Please note that the links posted were active at the time this article was written. If the links are no longer active, these products can be downloaded via one’s preferred search engine.

How to Configure MongoDB for Software Development

The MongoDB Zero-Cost Cloud-Based Introductory Offering configuration is entirely web-based. It can conveniently be linked to one’s Google account for the purposes of single-sign-on. Just bear in mind the following caveats:

  • Choose a data hosting service that is physically nearby. The hosting service shown in this article which is in Virginia may not be ideal for someone who is far away from there.
  • The password that is used to connect an application to the database server must be saved securely as it cannot be recovered if it is lost. It can only be reset.
  • The Cluster Name, once set, cannot be changed. The demonstrations in this article will use a cluster named Cluster0.
  • Ensure that any IP address from which any application, including MongoDB Shell, is configured in the security settings.
  • The MongoDB Shell may not have an installation program. Always make sure to include the path to the folder which contains this application in the Operating System path.

How to Connect to the MongoDB Database Server

Upon successfully configuring the Cloud-Based MongoDB Cluster, it will be necessary to note the particular connection string used to connect to it. The strings below can also be retrieved by logging into MongoDB Atlas Site and clicking the Connect button:

Database Deployment MongoDB Atlas

Figure 1 – the MongoDB Atlas Dashboard with the Connect Button Highlighted

Note, settings such as the database username and password, and allowed IP ranges for connection can be set in the Database Access and Network Access links, respectively.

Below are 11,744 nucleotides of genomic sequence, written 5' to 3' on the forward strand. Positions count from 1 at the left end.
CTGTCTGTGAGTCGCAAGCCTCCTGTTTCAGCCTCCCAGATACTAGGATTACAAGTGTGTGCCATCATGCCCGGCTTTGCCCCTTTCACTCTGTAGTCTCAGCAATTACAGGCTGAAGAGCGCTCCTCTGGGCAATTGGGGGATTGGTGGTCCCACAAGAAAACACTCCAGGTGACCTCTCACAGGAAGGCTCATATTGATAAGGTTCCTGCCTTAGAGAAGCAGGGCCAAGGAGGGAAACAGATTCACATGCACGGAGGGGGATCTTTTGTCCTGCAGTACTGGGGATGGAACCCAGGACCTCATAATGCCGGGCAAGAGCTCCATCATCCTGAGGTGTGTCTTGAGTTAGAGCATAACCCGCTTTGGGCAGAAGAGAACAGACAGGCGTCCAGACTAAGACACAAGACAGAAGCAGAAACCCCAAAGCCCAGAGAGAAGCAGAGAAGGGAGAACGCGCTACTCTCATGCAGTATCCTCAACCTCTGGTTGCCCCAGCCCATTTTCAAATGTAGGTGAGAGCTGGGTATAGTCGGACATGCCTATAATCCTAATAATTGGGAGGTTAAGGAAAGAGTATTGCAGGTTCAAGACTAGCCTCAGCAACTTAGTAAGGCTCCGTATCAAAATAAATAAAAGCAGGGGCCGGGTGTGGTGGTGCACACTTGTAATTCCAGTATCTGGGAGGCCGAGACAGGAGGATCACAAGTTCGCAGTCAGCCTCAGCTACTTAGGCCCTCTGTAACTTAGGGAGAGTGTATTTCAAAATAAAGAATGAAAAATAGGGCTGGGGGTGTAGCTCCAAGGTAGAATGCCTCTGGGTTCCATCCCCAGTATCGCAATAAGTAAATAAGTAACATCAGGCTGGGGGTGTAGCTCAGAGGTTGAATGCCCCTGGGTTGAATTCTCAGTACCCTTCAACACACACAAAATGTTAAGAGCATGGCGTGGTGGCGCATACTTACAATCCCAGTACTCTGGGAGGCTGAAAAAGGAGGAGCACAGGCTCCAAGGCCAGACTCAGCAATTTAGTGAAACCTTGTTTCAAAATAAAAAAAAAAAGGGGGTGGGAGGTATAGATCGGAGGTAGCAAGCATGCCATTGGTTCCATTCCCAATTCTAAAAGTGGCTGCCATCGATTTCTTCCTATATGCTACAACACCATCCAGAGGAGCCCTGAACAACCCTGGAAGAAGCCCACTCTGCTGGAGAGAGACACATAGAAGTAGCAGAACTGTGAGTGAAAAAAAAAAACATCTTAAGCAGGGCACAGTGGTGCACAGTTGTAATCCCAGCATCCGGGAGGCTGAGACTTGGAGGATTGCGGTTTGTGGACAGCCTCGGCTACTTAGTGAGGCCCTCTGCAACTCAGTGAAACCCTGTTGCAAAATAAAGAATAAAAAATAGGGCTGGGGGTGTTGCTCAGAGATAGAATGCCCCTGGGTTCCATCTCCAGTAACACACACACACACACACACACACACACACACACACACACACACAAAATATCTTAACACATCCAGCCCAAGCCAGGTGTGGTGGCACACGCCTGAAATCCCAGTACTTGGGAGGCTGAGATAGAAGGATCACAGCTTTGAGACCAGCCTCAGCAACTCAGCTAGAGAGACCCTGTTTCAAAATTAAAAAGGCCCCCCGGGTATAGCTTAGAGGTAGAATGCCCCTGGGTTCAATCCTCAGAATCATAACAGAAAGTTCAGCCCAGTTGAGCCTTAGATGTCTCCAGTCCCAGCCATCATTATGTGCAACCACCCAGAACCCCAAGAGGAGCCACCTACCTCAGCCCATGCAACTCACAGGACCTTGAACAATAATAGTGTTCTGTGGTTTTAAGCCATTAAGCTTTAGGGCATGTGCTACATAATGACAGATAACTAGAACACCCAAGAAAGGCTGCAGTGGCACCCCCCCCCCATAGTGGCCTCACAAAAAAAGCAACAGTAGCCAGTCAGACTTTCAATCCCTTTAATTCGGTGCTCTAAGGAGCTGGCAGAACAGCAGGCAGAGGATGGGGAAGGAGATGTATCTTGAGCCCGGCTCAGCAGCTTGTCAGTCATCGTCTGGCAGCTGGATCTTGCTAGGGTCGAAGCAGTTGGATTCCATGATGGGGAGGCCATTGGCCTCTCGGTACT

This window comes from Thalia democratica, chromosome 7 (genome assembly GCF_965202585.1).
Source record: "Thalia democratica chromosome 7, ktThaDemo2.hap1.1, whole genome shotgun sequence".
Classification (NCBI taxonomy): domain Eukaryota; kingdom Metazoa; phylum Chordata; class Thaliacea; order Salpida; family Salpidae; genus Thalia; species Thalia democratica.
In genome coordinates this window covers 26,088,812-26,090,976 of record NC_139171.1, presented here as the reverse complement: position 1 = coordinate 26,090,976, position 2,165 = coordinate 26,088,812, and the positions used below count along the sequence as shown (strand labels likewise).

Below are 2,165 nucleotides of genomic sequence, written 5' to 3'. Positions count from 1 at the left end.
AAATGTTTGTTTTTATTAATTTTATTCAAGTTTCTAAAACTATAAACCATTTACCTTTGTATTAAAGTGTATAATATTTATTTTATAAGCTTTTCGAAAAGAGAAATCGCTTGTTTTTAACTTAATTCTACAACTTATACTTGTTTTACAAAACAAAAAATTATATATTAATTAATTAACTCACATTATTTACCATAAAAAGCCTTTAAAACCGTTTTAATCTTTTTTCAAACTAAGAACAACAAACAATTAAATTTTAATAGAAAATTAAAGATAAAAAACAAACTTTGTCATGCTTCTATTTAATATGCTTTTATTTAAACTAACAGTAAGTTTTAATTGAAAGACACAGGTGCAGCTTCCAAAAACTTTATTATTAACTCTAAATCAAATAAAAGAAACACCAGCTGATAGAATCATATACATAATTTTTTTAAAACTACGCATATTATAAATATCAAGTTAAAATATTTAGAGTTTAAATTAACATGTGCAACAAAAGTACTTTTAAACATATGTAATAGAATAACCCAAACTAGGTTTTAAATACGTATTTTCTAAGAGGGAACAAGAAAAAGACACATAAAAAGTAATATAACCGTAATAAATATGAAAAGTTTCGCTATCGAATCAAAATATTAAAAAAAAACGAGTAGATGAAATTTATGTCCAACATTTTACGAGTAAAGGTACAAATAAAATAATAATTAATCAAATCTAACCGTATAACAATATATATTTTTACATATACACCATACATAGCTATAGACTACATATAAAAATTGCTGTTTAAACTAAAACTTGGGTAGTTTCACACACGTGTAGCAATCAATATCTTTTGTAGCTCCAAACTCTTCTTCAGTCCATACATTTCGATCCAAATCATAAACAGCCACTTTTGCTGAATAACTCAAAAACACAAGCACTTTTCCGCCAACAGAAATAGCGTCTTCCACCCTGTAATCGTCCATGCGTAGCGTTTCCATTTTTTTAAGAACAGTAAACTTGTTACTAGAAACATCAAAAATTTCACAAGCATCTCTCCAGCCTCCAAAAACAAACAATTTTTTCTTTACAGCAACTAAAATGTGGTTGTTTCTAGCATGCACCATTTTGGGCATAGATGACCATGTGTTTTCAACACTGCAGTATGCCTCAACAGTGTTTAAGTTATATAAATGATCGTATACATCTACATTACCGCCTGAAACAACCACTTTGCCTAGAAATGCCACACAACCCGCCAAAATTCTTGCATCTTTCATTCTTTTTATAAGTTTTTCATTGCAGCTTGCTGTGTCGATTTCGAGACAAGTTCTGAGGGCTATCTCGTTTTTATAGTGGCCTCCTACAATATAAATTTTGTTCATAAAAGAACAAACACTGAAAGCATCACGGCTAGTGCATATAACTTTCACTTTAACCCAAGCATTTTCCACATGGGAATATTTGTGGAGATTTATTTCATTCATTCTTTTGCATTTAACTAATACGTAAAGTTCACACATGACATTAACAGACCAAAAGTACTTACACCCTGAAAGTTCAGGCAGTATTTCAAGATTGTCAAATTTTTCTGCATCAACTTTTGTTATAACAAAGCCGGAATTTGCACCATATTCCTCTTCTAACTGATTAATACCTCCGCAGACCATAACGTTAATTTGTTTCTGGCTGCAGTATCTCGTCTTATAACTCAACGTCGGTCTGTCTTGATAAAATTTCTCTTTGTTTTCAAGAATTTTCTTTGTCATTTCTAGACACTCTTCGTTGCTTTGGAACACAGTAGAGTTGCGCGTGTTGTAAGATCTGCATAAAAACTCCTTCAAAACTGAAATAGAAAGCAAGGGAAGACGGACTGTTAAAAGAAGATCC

Below are two connection examples. The first is for MongoDB Shell.

MongoDB: Connecting from the Command Line

Opening a Windows Command Prompt is explained in Python Database Programming with SQL Express for Beginners under the Opening Command Prompt Windows heading.

MongoDB Python Connection

Figure 2 – Connecting via the Command Line to MongoDB Shell

Note that the command to open the MongoDB Shell will vary by Operating System. The Cluster name may vary, and the highlighted parameters in the command will need to be changed to the particulars of the cloud-based MongoDB setup. In Windows, this command is called mongosh. Note that the database name RazorDemo is included below, as that is the database that will be used in the demonstrations in this programming tutorial. The command also accepts an additional parameter for the password as shown below:

MongoDB Authentication

Figure 3 – Authenticating with the Password in the Command-Line.

Note, while it is convenient for development purposes to use the password in the command line, as opposed to having to type it in each time, be mindful that the password shows up in the history of previously executed commands. This option should not be used in development environments where other users can access one’s previous command history.